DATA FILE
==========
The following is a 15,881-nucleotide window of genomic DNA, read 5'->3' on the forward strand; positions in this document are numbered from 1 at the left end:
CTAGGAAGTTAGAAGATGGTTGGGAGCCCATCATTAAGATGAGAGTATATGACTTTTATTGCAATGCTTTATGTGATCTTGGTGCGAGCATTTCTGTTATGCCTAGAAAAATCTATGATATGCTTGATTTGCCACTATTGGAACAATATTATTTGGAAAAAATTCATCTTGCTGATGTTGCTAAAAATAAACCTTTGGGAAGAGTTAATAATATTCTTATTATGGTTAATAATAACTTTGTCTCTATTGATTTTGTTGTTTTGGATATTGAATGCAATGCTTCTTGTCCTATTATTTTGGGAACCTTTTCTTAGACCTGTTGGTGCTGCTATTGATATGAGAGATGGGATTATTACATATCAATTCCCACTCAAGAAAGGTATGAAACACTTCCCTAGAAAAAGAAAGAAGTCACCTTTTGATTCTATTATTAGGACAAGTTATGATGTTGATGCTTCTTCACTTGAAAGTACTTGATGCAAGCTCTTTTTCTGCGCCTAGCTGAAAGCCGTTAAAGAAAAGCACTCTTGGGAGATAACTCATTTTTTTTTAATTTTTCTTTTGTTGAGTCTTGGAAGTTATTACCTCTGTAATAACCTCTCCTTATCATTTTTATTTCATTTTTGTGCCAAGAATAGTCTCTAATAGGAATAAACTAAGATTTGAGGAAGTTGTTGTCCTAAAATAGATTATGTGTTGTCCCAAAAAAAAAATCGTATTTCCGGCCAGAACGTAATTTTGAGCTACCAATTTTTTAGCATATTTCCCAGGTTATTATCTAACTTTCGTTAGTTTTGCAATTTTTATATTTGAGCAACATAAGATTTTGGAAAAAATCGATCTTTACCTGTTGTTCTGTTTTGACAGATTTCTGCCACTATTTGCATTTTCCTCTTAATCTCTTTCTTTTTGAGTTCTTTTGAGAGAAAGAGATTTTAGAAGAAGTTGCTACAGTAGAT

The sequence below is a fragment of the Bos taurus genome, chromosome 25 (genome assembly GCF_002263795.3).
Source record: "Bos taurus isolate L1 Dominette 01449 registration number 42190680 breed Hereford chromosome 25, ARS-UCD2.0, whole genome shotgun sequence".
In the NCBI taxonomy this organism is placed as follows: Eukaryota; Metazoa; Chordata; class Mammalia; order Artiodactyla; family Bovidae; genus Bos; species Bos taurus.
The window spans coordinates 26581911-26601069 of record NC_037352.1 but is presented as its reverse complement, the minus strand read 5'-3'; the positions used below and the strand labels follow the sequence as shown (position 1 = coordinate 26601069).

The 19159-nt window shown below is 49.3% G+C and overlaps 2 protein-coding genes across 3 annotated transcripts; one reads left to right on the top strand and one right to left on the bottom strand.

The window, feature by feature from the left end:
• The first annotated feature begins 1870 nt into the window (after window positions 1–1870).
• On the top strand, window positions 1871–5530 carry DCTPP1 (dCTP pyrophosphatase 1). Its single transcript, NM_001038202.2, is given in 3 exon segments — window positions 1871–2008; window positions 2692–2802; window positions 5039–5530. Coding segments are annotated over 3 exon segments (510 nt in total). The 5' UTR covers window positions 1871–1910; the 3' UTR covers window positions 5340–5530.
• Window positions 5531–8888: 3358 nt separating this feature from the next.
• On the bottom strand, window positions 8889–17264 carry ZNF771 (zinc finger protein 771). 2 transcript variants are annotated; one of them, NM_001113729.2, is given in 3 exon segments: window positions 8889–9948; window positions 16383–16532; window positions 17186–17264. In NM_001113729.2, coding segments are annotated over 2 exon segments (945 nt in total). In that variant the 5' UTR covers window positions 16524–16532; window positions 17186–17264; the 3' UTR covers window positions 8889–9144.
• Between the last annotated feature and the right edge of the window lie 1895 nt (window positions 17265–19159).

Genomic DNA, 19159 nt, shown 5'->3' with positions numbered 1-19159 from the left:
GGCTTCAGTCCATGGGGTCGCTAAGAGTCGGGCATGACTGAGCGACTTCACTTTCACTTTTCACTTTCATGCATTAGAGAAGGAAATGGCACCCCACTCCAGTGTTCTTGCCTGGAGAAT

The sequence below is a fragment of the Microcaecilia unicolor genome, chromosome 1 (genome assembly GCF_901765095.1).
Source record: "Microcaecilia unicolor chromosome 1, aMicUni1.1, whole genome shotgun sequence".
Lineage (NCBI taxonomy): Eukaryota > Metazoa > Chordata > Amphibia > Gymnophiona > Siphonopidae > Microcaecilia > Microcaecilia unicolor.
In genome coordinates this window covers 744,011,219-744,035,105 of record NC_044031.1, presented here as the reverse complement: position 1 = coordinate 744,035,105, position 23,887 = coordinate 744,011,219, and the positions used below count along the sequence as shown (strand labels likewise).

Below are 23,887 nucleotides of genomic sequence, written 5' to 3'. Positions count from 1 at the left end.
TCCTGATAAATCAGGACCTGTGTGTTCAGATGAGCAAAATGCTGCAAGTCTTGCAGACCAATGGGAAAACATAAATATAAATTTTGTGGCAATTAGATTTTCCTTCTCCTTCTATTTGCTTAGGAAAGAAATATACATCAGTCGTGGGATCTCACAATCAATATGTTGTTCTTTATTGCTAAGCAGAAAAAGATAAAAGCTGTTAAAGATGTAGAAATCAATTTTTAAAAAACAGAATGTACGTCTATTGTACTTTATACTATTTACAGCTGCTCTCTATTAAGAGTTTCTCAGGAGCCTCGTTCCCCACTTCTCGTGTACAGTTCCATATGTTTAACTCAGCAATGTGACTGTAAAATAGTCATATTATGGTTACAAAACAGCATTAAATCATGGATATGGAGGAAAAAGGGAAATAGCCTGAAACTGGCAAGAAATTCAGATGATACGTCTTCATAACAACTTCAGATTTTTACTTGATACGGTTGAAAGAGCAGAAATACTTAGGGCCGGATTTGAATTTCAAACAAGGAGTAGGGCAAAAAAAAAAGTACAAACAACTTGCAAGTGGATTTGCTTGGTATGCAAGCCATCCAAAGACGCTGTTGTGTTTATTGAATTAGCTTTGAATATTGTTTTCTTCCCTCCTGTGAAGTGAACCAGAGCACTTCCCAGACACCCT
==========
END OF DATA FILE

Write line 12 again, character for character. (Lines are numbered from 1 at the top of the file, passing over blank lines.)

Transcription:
• On the bottom strand, window positions 8889–17264 carry ZNF771 (zinc finger protein 771). 2 transcript variants are annotated; one of them, NM_001113729.2, is given in 3 exon segments: window positions 8889–9948; window positions 16383–16532; window positions 17186–17264. In NM_001113729.2, coding segments are annotated over 2 exon segments (945 nt in total). In that variant the 5' UTR covers window positions 16524–16532; window positions 17186–17264; the 3' UTR covers window positions 8889–9144.